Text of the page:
# Energy and bringing an ibject up an incline

• sgstudent
In summary: Just to clarify if a body is moved through a certain height then work is being done:1.Against any resistive forces such as friction.2.To increase any kinetic energy the body may acquire.3.To increase the gravitational potential energy.It is the increase of potential energy which is independant of the method used to lift the body and the route it takes. This is why it is valid even for a mountain like path (which infact consists of small inclines of different angles of inclination).
sgstudent
If I have a 2 box with the same weight and I am to bring it up two inclines with different heights but different level of steepness. Will the work done to bring the object up be the same? Because if the incline have the same surface then it has the same amount of friction. Logical it would seem that the less steep incline will have the greater work done to bring in up as the amounts if work done against friction will be greater. But then again, it would also seem that to push something up from ground to the higher level from a steep incline then work done is required. But I'm not sure about this. Thanks for the help!

The amount of work done will not depend on the steepness of the incline, but it will depend on the height. But you are right, it will seem easier to move the box on the less steep ramp.

The explanation is that although you exert less force to move the box on the shallow ramp, you have to move it a greater distance.

I suggest drawing some diagrams and calculating the forces required and the work done in moving a box up a ramp. You will find that the force you exert to move the box depends on the angle, but the work done on the box does not.

Opus_723 said:
The amount of work done will not depend on the steepness of the incline, but it will depend on the height. But you are right, it will seem easier to move the box on the less steep ramp.

The explanation is that although you exert less force to move the box on the shallow ramp, you have to move it a greater distance.

I suggest drawing some diagrams and calculating the forces required and the work done in moving a box up a ramp. You will find that the force you exert to move the box depends on the angle, but the work done on the box does not.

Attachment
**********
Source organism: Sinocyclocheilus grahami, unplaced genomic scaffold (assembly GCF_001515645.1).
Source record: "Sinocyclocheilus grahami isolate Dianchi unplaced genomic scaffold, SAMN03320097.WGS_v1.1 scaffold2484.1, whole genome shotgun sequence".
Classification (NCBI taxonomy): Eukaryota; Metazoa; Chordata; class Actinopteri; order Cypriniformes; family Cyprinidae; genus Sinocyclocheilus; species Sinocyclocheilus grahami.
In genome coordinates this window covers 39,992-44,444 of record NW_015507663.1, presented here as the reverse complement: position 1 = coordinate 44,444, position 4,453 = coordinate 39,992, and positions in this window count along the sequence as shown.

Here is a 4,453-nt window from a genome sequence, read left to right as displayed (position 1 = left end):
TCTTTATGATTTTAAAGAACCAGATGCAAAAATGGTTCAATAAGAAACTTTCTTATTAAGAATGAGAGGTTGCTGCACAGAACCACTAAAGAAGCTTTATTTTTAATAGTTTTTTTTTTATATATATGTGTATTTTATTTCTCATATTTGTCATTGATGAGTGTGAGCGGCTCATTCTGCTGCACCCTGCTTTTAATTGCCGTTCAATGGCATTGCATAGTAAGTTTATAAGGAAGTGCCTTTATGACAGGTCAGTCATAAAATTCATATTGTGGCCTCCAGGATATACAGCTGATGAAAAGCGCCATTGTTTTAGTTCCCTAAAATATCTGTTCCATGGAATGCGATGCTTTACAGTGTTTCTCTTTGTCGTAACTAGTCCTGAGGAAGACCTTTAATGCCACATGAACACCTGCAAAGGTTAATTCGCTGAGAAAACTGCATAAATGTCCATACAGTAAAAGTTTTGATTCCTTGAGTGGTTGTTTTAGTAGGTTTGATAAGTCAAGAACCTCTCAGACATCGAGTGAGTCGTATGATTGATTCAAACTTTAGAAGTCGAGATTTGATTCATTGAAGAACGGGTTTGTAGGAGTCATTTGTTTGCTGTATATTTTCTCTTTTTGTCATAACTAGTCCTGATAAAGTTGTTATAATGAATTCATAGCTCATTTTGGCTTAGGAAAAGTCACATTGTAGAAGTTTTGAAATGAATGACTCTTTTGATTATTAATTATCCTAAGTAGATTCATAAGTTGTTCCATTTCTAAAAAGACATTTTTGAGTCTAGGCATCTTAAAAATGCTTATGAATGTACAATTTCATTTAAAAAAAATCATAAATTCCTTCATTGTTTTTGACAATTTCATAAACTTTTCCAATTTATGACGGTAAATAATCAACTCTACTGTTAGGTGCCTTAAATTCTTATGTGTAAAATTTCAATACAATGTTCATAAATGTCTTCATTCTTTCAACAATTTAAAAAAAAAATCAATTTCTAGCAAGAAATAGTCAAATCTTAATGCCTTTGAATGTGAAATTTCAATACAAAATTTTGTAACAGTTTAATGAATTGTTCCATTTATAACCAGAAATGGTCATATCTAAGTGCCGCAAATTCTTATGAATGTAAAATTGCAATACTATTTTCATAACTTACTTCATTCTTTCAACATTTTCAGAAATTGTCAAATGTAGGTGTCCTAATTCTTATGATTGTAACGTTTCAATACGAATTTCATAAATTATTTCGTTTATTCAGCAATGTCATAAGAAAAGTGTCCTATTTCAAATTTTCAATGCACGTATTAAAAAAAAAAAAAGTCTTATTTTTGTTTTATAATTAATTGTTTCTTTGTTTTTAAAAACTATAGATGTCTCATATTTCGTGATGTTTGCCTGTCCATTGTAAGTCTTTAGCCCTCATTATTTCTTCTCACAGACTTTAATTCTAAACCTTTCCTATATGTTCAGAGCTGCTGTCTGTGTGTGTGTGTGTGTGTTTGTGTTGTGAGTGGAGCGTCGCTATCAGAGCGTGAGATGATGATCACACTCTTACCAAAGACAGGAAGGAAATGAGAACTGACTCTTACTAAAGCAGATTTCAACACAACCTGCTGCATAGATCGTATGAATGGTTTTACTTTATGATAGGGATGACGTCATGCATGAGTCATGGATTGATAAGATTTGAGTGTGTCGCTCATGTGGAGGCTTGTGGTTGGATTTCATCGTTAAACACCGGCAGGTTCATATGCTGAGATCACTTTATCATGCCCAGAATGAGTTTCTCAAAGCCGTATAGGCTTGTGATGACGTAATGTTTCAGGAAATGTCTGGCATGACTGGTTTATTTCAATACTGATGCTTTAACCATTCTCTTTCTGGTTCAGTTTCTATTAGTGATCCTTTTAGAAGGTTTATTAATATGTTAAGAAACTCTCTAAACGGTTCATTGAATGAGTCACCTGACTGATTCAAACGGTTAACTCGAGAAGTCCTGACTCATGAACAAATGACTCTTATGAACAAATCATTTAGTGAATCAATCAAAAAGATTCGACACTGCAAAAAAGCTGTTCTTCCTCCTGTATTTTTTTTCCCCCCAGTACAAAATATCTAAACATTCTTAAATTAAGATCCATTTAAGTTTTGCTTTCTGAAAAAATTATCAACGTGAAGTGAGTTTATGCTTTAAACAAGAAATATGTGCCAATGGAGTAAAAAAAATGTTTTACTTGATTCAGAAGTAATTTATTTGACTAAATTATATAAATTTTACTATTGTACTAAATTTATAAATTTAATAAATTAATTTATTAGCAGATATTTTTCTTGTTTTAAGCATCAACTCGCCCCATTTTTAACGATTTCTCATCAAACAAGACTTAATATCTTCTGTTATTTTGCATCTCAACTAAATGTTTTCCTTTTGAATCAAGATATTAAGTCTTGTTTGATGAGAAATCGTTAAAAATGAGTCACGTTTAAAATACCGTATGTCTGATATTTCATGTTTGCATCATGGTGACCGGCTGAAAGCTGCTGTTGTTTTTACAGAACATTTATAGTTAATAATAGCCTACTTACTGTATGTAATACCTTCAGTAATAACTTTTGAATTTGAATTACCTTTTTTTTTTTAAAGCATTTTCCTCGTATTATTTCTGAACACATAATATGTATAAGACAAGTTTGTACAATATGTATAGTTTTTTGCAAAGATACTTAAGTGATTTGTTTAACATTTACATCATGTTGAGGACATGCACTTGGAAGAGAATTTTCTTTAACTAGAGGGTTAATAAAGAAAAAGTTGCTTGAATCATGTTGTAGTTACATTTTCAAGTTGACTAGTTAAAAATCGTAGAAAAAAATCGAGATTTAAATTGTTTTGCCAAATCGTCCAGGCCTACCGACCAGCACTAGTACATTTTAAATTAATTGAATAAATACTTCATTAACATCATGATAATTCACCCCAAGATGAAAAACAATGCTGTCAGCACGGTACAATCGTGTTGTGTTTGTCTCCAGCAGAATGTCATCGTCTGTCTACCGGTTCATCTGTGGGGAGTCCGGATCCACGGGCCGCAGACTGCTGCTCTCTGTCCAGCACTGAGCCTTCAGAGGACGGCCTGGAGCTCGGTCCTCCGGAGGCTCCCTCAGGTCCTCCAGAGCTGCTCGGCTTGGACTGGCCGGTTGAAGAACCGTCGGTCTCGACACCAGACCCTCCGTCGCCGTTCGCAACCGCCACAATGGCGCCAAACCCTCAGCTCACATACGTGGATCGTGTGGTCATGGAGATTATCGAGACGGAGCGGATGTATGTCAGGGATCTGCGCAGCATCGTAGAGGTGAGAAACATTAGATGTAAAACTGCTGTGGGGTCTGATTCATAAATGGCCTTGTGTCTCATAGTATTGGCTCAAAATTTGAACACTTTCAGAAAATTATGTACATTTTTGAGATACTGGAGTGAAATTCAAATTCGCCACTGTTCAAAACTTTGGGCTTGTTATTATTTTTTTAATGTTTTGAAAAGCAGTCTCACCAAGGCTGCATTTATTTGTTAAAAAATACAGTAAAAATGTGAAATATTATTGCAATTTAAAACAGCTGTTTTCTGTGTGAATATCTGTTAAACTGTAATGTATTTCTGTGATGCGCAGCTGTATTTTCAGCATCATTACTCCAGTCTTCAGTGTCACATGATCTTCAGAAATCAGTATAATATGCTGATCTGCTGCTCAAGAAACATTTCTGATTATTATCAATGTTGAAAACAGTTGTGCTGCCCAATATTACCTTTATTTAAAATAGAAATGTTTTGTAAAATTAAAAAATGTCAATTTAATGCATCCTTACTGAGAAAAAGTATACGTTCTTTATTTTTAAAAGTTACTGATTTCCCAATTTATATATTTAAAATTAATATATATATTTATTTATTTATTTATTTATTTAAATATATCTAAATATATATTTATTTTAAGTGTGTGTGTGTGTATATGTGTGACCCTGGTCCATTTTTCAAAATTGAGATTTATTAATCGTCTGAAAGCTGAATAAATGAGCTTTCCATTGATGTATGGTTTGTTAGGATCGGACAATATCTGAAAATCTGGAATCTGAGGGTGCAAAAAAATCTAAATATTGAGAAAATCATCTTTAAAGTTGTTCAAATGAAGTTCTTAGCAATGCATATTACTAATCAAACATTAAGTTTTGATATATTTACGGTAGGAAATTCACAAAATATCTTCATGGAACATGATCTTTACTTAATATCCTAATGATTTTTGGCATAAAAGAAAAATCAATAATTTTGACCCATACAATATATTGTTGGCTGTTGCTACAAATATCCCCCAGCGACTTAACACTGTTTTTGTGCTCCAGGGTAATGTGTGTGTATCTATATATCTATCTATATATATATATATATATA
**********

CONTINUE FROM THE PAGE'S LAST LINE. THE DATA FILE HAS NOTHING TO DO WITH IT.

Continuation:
But is there a energy explanation for this? I understand the concept using the vector diagram but then again I don't understand using just energy. Or is the energy based on the force diagram. It's because of the angle that the friction acts and also the normal force's changed direction resulting in a greater force? Also I'm unsure about questions where they ask to 'stop a moving object' if the object has a certain amount if kinetic energy at that point, then to stop it I need an work done by brakes which is the same. But if I simply have a force to stop it will it stop?

And if I push a box with 10N over a distance of 5m will the energy at the end be 50N? This includes resisting forces such as friction.

Thanks for the help!

Just to clarify if a body is moved through a certain height then work is being done:
1.Against any resistive forces such as friction.
2.To increase any kinetic energy the body may acquire.
3.To increase the gravitational potential energy.

It is the increase of potential energy which is independant of the method used to lift the body and the route it takes.

russ_watters said:
...and therefore a method (like a lower slope) that increases friction also increases the required input energy to attain the same height.

Hey, just to clarify
Is the equation i wrote correct ?
That suggest work actually depends on factor (uR+H)mg

Where R is base length and Height is H.

Infact this is valid even for a mountain like path(which infact consists of small inclines of different angles of inclination)

Isn't it?

What I don't get is friction is coming independent of path.
It is coming same for two different mountains which have same R and H but different L.

(provided we keep belocity 0 all through out the path)

Here is that post.

Hey, I maybe wrong but IMHO the answer depends on both height and on the base length of the incline.

I can throw in some equations to back up my reasoning .

At every stage (assuming 0 acceleration as we are moving the blocks slowly.)

F=mgsin(c) +umgcos(c)